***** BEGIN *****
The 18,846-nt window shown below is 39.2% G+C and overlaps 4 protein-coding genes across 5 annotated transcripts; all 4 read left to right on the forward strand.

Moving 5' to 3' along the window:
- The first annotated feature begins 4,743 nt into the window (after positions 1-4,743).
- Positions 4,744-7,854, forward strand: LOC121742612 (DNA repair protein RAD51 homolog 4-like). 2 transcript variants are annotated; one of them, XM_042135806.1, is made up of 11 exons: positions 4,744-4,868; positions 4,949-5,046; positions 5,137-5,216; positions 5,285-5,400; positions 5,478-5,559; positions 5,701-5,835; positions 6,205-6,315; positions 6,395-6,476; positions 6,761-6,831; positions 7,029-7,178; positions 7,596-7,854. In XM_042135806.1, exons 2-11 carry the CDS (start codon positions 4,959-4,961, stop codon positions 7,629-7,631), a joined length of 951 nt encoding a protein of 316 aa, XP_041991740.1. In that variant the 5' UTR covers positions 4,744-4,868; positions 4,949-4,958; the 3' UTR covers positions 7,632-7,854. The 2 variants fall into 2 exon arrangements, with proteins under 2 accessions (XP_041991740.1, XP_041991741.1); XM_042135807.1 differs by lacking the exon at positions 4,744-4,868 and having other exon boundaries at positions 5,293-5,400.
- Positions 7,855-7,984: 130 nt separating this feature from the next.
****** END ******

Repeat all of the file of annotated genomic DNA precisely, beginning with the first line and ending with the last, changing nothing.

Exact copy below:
The 18,846-nt window shown below is 39.2% G+C and overlaps 4 protein-coding genes across 5 annotated transcripts; all 4 read left to right on the forward strand.

Moving 5' to 3' along the window:
- The first annotated feature begins 4,743 nt into the window (after positions 1-4,743).
- Positions 4,744-7,854, forward strand: LOC121742612 (DNA repair protein RAD51 homolog 4-like). 2 transcript variants are annotated; one of them, XM_042135806.1, is made up of 11 exons: positions 4,744-4,868; positions 4,949-5,046; positions 5,137-5,216; positions 5,285-5,400; positions 5,478-5,559; positions 5,701-5,835; positions 6,205-6,315; positions 6,395-6,476; positions 6,761-6,831; positions 7,029-7,178; positions 7,596-7,854. In XM_042135806.1, exons 2-11 carry the CDS (start codon positions 4,959-4,961, stop codon positions 7,629-7,631), a joined length of 951 nt encoding a protein of 316 aa, XP_041991740.1. In that variant the 5' UTR covers positions 4,744-4,868; positions 4,949-4,958; the 3' UTR covers positions 7,632-7,854. The 2 variants fall into 2 exon arrangements, with proteins under 2 accessions (XP_041991740.1, XP_041991741.1); XM_042135807.1 differs by lacking the exon at positions 4,744-4,868 and having other exon boundaries at positions 5,293-5,400.
- Positions 7,855-7,984: 130 nt separating this feature from the next.